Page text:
15 Years of Full Moon Pickin’

One of the most “Nashville” things you can do in Nashville–the Full Moon Pickin’ Party–is celebrating its 15-year anniversary this summer. The event series, held on weekends in the summertime whenever there’s a full moon (or close enough to it), features:

  • Three top-notch bluegrass acts entertaining on the main stage all evening. Bring a blanket, plop down on the grass, and enjoy!
  • Up to four beers included in the $25 price of adult admission! Plenty of water and soft drinks for designated drivers and other non-imbibers.
  • Food trucks galore for when you get hungry.
  • You can bring an instrument and join in on the many impromptu bluegrass/roots jam circles that wind up forming under trees and near the barn.
  • Plus you’re raising funds for the Warner Parks system and all the educational programs and projects held there.

But the really great thing about the Pickin’ Parties? If you do show up to jam with a bluegrass instrument, admission is sharply discounted to only $10. (And yes, that sill comes with four beers!)

Note that the discount specifically applies to bluegrass instruments. Obviously they want to keep things bluegrass-focused and are trying to discourage djembes and didgeridoos. Nor do they want people brining in their old plastic recorder from grade school just to get a beer discount. Makes sense.

But it does raise the potentially sticky question:  What is a “bluegrass instrument” anyway? Turns out they actually provide a list:

  • Guitars
  • Mandolins
  • Banjos
  • Fiddles & Bass Fiddles
  • Lap Steels
  • Dobros
  • Dulcimers
  • Autoharp
  • Accordions
  • Harmonica Sets (minimum 5 piece)

Wait a minute… did I just see accordion on that list? Bluegrass accordion! Is that even a thing?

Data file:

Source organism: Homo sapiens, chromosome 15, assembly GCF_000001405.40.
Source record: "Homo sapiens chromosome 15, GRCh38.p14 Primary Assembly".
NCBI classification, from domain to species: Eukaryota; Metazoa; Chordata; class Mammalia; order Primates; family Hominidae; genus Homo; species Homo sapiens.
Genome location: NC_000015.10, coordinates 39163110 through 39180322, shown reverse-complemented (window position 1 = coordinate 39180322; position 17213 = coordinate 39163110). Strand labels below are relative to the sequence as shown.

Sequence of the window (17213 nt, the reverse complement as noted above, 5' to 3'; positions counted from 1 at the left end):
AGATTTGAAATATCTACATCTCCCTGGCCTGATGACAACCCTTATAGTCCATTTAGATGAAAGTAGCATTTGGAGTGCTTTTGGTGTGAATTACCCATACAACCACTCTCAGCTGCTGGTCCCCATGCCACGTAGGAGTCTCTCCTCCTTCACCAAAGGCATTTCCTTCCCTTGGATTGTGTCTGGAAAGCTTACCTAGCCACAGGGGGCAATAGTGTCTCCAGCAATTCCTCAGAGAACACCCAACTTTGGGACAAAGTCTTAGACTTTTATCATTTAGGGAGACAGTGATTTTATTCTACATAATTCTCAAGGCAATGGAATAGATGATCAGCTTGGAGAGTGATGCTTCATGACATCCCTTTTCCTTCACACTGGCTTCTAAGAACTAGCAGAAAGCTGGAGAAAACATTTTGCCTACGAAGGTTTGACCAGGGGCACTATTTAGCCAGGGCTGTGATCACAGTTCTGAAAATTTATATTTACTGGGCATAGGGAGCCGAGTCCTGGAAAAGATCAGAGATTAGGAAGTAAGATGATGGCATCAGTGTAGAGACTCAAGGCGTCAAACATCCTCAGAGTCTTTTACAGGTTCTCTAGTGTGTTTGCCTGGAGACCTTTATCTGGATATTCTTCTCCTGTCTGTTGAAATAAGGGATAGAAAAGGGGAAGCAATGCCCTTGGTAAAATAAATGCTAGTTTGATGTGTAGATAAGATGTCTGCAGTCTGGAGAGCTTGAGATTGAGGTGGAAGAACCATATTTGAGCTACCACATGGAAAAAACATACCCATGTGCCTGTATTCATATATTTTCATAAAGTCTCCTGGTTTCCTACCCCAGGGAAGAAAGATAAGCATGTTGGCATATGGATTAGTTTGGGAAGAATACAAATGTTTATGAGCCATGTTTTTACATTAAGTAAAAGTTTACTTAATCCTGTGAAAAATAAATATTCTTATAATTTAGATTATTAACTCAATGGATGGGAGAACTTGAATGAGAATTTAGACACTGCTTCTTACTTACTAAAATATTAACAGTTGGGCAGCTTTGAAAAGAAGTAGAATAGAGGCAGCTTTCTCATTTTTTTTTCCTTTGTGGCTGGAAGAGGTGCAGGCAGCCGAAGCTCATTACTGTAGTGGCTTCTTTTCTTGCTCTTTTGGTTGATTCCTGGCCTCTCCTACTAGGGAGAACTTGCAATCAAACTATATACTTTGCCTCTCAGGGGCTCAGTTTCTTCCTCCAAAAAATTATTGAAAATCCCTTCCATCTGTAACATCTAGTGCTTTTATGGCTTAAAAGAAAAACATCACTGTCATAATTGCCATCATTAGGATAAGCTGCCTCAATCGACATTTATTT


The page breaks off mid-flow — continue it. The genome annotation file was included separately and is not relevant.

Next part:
Well it is. Mostly due to this woman: Wilene “Sally Ann” Forrester:

Sally Ann Forrester

She was the first “non-boy” member of Bill Monroe’s Bluegrass Boys, and she played accordion with them on tour and on several records in the ’40s.

Bluegrass purists might argue the point, but as far as I’m concerned, if Bill Monroe let an accordion in the band, then it by-golly counts!

I’m thankful that the folks behind the Full Moon Pickin’ Parties dug into their bluegrass history and have made their event accordion-friendly!

Bella Notte

Wedding season rolls on! This past weekend I had the pleasure of playing accordion during an Italian-themed reception dinner.

Never mind the fact that my accordions are all German and that I myself am about as Italian as a haggis… When you’re strolling among tables of pasta and red wine while playing classic Italian songs like “That’s Amore“, “Volare“, “O Sole Mio“, and “Funiculì, Funiculà“, you can’t help but get caught up in the spirit of it all!

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“Black Beauty” (a full-sized accordion that I usually play sitting down) and “Red Baron” (a smaller and lighter one I use for strolling) await their turn to be played.

It’s Wedding Season!

Look closely (on the right) and you’ll find yours truly warming up in the shade.

May marks the beginning of wedding season, even for accordion players! I was able to kick things off in style with a beautiful wedding at the Old Natchez Country Club.

Tuning UpEven better, I was joined by this violinist I just so happen to know–my wife Anne Landis Jetton.

We were asked to play the prelude music, the ceremony itself, plus the cocktail hour afterward.

These sorts of job are always a lot of fun, because it gave us the opportunity to play everything from Beethoven to Dean Martin, with some French waltzes and Argentine tangos thrown in for good measure.

The AV Department

Another successful gig for “The AV Department”. (A for accordion, V for violin!)

Happy Birthday Bach!

330 years ago today, Johann Sebastian Bach was born in Eisenach, Germany. During his own lifetime, he was renowned as a organist, teacher, and… well, that was about it. It wasn’t until about 50 years after his death that his popularity and influence as a composer to begin to slowly grow.

Bach PortraitWhich is crazy if you think about. That would be like people today considering Paul McCartney to be merely a good bass player, with it taking until, say, the year 2100 before anyone started to think “Hmmm… you know these songs of his are pretty good too!”

But can you play Bach’s music on the accordion?

Absolutely! For example, there’s a nice, intermediate-level arrangement of “Jesu, Joy of Man’s Desiring” in Gary Meisner’s Light Classical Pieces For Accordion. You’ll find an arrangement of the famous “Toccata in D Minor” in Book Eight of the Palmer-Hughes accordion method.